Express News Staff
LONG LAKE - The draft Long Lake Central School District budget for 2013/14 shows 2.5 percent more spending but a 4.217 percent jump in the tax levy, thanks to a 13.5 percent decrease in revenues.
The Board of Education held a public hearing on the draft budget Thursday, Feb. 14. It shows $3,996,613 in appropriations, up $96,462 or 2.5 percent from this year’s $3.9 million. The 2011/12 budget was $3.97 million.
Subtracting projected revenues leaves $2.8 million to be raised by taxes. This would result in a tax rate of $4.1774 per $1,000 of assessed value, an increase of 4.217 percent. This year’s tax rate was $3.7527.
The decrease of $186,478 (-13.5 percent) in revenues is mainly due to a reduction of $96,940 in state aid, a reduction of $71,512 in appropriated fund balance applied to reduce taxes and a reduction of $14,826 in BOCES aid.
The calculation to determine the allowed increase in the tax levy shows 3.3064 percent. The tax levy as it now stands is up 4.217 percent, .91 percent over the cap.
For a $100,000 home, this means the school tax would increase by $42.17, from $375.27 for the current school year to $417.44.
Under the draft budget, the BOE would need to reduce the tax levy by $200,000 to keep below the cap.
Each school district must submit its tax levy limit by March 1 to the Office of the State Comptroller, the NYS Department of Taxation and Finance and the state Education Department.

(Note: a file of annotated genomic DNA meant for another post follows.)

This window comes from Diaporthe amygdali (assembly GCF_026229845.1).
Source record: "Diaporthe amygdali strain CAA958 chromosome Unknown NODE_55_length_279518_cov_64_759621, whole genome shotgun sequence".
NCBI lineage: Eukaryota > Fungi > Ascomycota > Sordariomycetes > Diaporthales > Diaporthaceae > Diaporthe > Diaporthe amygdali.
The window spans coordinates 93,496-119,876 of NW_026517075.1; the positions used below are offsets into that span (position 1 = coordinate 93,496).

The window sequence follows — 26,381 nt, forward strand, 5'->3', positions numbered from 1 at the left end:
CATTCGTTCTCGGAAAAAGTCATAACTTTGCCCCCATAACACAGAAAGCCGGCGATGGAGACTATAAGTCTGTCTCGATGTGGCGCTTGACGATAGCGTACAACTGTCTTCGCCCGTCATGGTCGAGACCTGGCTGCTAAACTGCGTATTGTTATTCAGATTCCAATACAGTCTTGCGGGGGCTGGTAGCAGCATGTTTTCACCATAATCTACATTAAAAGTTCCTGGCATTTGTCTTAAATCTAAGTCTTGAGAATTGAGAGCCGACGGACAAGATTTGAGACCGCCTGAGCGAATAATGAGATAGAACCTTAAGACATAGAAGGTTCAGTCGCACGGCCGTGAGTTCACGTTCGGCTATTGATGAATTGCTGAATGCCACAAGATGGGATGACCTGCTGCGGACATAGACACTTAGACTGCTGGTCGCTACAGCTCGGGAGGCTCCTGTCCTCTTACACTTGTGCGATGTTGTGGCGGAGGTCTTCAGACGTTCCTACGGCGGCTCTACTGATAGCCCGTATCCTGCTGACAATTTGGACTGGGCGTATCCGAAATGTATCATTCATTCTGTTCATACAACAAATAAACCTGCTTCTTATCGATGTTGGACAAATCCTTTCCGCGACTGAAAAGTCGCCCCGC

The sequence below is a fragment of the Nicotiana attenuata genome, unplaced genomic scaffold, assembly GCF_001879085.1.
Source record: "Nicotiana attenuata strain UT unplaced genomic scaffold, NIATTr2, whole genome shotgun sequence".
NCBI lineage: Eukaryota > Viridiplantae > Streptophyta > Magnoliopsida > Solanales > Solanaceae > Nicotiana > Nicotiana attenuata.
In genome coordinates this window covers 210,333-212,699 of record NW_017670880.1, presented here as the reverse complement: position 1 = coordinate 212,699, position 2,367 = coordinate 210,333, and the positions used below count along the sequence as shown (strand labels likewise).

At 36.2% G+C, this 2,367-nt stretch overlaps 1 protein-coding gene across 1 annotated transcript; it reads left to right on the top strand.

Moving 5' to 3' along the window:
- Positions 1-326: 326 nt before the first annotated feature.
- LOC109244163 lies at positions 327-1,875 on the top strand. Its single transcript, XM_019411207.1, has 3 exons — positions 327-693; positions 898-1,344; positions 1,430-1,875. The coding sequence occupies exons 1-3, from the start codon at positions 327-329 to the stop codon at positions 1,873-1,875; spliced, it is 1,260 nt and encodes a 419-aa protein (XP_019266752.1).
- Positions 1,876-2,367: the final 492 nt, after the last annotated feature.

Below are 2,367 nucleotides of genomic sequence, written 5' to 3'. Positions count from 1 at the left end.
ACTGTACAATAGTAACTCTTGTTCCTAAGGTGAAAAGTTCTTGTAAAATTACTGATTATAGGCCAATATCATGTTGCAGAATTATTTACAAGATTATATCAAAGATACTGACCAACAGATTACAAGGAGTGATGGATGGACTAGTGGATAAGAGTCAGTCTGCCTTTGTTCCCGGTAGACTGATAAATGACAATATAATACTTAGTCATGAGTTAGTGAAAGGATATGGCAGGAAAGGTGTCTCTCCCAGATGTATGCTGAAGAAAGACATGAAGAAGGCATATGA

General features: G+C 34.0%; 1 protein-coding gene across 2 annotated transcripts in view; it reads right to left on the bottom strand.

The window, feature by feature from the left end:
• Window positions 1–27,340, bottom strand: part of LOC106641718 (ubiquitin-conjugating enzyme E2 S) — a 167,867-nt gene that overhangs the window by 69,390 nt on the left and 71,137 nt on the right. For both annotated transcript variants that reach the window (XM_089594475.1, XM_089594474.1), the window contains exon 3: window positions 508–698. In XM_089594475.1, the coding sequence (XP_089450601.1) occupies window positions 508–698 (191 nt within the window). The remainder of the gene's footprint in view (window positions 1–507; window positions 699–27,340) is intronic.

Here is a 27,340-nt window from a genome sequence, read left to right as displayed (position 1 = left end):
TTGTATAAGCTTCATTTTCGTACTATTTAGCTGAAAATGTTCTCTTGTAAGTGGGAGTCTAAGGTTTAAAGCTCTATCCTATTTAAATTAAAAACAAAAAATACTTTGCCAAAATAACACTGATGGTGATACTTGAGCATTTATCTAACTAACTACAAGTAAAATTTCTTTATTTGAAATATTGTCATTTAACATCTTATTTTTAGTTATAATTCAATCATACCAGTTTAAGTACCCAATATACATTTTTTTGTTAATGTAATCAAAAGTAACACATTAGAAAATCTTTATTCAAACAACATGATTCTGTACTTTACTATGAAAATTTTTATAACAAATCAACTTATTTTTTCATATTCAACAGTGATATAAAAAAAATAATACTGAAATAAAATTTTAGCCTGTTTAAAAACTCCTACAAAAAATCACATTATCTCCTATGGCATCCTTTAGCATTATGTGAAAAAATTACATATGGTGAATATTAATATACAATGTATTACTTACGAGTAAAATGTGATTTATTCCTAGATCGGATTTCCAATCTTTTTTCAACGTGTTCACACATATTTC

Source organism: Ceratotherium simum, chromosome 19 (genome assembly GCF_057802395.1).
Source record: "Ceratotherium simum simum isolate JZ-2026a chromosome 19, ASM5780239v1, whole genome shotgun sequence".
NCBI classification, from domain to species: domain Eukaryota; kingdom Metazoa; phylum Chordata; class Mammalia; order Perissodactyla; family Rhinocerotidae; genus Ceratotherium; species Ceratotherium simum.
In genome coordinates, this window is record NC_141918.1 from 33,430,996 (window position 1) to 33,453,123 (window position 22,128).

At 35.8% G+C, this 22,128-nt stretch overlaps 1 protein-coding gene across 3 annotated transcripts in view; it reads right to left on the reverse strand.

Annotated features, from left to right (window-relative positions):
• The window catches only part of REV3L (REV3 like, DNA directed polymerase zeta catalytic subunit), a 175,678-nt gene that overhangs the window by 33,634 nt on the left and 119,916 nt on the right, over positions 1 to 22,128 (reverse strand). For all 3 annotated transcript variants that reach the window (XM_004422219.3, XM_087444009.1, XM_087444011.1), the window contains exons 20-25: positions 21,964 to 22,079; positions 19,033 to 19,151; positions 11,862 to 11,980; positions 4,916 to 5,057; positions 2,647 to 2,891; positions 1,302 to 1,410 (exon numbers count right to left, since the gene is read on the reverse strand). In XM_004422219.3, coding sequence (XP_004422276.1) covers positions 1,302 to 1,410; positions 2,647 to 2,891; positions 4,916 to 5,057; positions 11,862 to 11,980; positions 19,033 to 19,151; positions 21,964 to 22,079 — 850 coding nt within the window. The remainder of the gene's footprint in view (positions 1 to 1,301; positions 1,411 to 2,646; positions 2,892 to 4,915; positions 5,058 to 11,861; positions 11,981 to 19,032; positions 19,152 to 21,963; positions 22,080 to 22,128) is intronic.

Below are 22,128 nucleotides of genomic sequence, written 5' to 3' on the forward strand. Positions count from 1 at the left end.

Districts are not required to have proposed budgets available by March 1.
If voters turn down a proposed budget (two votes allowed), the BOE must adopt a budget with a tax levy no greater than that of the current school year.
NYS has a property tax cap, not a “2 percent cap” as it is commonly called. The property tax cap limits the amount a school district tax levy may be increased, not the individual tax bill of resident taxpayers.
A school district may exceed the tax cap if a budget is approved by at least 60 percent of voters.
After reviewing the draft budget, retired teacher Michael Farrell said, “Everything you do should be in the best interests of the kids. I suggest you not make any cuts in programs and find out if the public will support this school.”
Resident Tom Bissell had no objections concerning the budget but chose to support Superintendent Mary Jo Dickerson by saying, “Ms. Dickerson has done a wonderful job for this school and I stand 100 percent behind her.”
With no one from the public objecting to going over the cap on the tax levy, the board voted unanimously to exceed the cap if necessary to protect programs. However, the members also agreed to see if any non-program cuts could be made.
The LLCS Board of Education will next meet Thursday, March 14, starting at 7 p.m. in the cafeteria.